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We're Backing Steve Turnbull in the Arctic Rugby Challenge 2015

17 Dec 2014

 Steve Turnbull Arctic Challenge 2015

Eden Scott is very proud to be backing Steve Turnbull in his journey to the magnetic North Pole as part of the Arctic Challenge 2015, to support the charity Wooden Spoon.

Steve played for Edinburgh Rugby from 2007 to 2013, and upon retiring became General Manager of Everything4Rugby, which aims to provide and gather support for grassroots and club rugby throughout the UK and Ireland. Having been a passionate supporter and participant in rugby all his life, he truly believes in the transformational power of the sport, and in particular the values that are celebrated in rugby – the exact same beliefs held by Wooden Spoon, the charity that he supports by taking part in the expedition.

Founded in 1983, Wooden Spoon is a children’s charity that works closely with the rugby community, providing support for disabled and disadvantaged children and aiming to transform their lives through the power of rugby.

Over the course of Steve’s preparation and expedition, we will be following his progress and highlighting this great cause, with his first blog post kicking us off below:


Why am I going to the magnetic North Pole?

Steve Turnbull Arctic challenge 2015 headshot

Unless you have been involved in rugby in some capacity, I don’t think you’ll truly grasp the power of this amazing game and what it can do for the development of younger people.

Rugby is a sport that instils and encourages teamwork, passion, integrity and enjoyment. I have personally experienced each of these values and have seen how they come to life when there is a drive to achieve something, anything.

When I retired after 8 years of playing professional rugby I set up kids’ rugby camps. Within those camps, the very same values were inherent and it was so rewarding watching the children thrive and develop in our ‘rugby’ environment. It was really at that point that I grasped the true power of rugby. Witnessing the children develop and flourish as people as well as players was, by far, the most rewarding aspect of the camps.

Having a career in professional rugby and having been involved in the game in one way or another since a young age, I was always aware of the amazing work Wooden Spoon does around the country for disadvantaged kids. It is a charity which uses its strong rugby heritage to help children who are in need of support. It’s not only that but also how those involved in Wooden Spoon go about doing what they do that really inspired me.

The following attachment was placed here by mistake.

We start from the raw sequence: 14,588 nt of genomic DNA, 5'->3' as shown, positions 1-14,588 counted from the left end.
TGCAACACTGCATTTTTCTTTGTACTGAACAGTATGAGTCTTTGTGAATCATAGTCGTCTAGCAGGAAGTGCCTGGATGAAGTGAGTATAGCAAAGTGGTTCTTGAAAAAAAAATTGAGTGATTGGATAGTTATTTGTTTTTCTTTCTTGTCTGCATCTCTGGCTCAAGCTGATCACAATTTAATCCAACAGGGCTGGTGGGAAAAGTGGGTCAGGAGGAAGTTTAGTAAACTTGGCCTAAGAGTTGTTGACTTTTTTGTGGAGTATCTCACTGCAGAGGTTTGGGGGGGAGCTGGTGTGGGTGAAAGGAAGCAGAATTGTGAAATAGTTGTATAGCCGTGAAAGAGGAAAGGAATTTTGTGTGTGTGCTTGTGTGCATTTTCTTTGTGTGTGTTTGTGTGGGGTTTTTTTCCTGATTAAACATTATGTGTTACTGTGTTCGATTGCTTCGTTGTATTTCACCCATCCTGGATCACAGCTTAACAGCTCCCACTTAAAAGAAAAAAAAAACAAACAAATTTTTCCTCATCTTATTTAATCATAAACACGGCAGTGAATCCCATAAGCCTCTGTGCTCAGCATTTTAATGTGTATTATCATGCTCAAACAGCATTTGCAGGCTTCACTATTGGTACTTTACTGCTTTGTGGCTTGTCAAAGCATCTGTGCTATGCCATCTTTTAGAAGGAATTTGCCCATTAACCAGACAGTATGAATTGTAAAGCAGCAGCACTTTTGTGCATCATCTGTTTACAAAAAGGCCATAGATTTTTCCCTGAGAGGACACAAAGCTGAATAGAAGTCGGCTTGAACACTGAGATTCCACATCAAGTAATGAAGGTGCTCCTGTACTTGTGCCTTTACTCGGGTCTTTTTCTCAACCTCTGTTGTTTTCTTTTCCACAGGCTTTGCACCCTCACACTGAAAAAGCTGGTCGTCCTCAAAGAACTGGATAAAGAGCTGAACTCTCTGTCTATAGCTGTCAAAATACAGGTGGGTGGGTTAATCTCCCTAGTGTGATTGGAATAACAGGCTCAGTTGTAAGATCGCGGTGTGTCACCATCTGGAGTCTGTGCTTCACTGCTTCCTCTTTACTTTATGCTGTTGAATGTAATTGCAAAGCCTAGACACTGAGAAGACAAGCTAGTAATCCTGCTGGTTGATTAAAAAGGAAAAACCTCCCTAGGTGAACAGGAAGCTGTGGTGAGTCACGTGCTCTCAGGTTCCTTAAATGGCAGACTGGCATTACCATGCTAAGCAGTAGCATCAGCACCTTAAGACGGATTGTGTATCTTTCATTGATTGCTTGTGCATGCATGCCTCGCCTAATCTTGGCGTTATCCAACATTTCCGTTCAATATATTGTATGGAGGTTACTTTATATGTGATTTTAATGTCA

Wooden Spoon achieves its goal of making a difference to the lives of disadvantaged children largely through the amazing work of their volunteers and committees. Each and every person involved follows those very same values that I have seen inspire and transform so many people: passionintegrityteamwork, and fun.

It is for this very reason, when I saw a tweet a couple of weeks back about the Arctic Rugby Challenge and the chance to be part of such an amazing cause, I jumped at the chance.

So, application has been filled in, it has been accepted, and now in a matter of mere months I’m joining forces with maritime and polar adventurer Jock Wishart to lead two teams on an expedition to the Magnetic North Pole. In April 2015 we will fly out to Resolute Bay, the world’s northern most inhabited area, for a 7-day training camp out on the ice. We will then get flown to our start position and from there we will begin our 100 mile trek across the Arctic to the certified position of the Magnetic North Pole.


We will have to contend with temperatures potentially reaching a thoroughly bitter -40 degrees, harrowing winds, and a tent that, standing at 6”7, I probably won’t fit in. Oh, and the added risk of avoiding the odd cuddly polar bear. Once we arrive at the pole we will get down to some proper work and play the northern most rugby match in history, along with captains Tim Stimpson and Ollie Phillips to smash a Guinness World Record!

It’s going to be tough but once again I have no doubt that the very same values I talked about will carry our team of 10 across the glaciers to the Magnetic North Pole.

This is a once in a lifetime trip, which has the potential to raise some serious cash and better the lives of so many deserving children. That is why I simply had to be a part of it.

Stay tuned for my next entry where I’ll begin to describe how we are going about preparing for such a bold challenge.

If you’re in any way intrigued with what you’ve read and want to help, you can make donations through my Just Giving page.

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